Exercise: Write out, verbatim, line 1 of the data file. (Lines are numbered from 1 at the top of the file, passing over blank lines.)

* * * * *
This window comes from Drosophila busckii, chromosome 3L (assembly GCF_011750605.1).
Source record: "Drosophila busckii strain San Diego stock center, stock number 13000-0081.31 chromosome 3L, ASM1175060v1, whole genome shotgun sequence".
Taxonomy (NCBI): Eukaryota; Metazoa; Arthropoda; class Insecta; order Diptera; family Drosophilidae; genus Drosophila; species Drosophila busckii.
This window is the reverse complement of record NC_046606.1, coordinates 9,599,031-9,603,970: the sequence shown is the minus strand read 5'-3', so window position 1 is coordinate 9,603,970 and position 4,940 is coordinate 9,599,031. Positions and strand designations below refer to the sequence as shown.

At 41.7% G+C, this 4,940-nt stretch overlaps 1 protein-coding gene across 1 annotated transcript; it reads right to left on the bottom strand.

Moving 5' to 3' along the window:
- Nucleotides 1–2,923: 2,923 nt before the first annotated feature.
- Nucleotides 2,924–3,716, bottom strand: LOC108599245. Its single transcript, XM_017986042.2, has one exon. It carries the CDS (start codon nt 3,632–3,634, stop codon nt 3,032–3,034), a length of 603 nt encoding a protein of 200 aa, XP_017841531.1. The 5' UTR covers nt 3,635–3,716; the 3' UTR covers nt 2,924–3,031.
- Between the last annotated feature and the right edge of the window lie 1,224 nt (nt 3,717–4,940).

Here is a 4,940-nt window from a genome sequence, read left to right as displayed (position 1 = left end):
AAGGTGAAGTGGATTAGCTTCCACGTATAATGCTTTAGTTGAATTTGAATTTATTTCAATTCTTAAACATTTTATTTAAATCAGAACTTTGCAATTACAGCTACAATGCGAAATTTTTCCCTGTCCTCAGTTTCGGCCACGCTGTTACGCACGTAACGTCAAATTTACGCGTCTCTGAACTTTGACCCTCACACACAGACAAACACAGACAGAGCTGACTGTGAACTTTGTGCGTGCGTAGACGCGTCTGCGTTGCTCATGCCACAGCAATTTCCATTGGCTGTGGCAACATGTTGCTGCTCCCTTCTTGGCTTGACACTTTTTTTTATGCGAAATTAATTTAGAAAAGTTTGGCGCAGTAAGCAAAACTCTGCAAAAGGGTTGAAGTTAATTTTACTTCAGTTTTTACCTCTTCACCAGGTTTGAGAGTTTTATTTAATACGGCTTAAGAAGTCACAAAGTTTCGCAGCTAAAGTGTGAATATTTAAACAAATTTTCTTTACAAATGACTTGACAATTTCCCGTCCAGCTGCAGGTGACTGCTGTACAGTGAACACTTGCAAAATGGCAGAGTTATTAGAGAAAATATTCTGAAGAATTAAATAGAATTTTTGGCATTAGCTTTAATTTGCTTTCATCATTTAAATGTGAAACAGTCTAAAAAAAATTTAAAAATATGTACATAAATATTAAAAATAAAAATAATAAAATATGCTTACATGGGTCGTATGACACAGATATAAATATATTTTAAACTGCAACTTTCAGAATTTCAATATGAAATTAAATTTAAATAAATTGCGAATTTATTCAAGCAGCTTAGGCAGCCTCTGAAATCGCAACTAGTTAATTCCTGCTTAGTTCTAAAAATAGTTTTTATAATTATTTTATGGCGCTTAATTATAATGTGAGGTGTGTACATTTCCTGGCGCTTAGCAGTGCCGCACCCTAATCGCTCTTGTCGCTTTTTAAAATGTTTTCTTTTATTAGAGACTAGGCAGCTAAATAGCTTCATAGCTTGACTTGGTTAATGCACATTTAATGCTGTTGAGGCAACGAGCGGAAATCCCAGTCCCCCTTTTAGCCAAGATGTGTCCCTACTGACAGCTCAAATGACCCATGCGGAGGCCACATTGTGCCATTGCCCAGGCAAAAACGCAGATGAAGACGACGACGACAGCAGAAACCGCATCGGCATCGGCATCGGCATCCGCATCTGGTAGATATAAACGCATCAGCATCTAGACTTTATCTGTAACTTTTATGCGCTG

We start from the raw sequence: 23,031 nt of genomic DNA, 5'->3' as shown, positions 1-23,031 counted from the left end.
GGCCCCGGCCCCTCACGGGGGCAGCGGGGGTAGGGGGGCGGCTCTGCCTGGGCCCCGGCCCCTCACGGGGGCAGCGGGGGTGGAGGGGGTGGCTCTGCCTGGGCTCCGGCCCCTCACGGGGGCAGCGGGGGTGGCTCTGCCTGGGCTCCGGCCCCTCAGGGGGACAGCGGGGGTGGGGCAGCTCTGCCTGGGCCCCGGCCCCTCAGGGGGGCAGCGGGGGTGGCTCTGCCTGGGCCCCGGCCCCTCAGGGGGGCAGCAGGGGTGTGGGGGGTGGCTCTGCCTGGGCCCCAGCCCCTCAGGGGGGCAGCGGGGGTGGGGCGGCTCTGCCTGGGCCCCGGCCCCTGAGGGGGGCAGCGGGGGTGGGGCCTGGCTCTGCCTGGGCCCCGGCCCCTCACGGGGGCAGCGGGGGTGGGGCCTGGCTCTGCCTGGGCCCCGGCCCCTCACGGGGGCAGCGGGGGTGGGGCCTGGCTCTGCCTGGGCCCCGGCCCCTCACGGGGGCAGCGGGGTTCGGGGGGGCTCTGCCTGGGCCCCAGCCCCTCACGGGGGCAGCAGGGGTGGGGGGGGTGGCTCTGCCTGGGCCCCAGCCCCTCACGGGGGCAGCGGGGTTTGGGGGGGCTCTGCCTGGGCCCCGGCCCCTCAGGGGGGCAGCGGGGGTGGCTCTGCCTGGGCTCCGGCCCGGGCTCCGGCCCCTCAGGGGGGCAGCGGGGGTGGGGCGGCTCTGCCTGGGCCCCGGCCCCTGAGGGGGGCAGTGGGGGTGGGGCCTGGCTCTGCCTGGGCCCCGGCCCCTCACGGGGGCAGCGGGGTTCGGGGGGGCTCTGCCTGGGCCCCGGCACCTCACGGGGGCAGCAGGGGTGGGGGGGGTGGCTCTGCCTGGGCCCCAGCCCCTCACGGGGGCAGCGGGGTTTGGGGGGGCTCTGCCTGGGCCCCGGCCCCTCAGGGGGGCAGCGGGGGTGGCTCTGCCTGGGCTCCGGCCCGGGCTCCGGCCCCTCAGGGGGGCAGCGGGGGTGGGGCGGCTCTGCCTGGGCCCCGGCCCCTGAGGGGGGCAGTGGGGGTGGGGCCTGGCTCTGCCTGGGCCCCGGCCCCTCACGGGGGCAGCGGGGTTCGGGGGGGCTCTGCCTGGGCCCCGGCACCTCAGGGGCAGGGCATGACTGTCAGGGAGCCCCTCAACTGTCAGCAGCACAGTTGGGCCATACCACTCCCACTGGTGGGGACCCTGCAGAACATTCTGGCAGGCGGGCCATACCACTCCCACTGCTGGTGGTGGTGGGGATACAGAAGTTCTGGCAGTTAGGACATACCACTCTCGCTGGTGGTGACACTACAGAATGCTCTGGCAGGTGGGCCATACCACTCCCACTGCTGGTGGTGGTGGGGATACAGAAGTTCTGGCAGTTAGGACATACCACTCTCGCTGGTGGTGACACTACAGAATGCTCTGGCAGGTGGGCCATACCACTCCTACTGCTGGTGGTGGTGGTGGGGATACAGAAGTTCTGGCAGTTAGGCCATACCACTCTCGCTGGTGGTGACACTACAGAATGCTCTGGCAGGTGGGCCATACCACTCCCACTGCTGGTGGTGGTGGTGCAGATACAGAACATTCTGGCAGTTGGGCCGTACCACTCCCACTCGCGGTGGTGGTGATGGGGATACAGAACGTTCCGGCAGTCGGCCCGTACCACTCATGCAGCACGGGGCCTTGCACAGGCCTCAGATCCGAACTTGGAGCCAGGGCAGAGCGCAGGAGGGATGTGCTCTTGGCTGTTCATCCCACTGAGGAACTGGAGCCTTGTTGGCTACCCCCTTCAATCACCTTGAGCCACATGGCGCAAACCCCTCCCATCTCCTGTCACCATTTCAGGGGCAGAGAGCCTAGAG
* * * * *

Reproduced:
This window comes from Drosophila busckii, chromosome 3L (assembly GCF_011750605.1).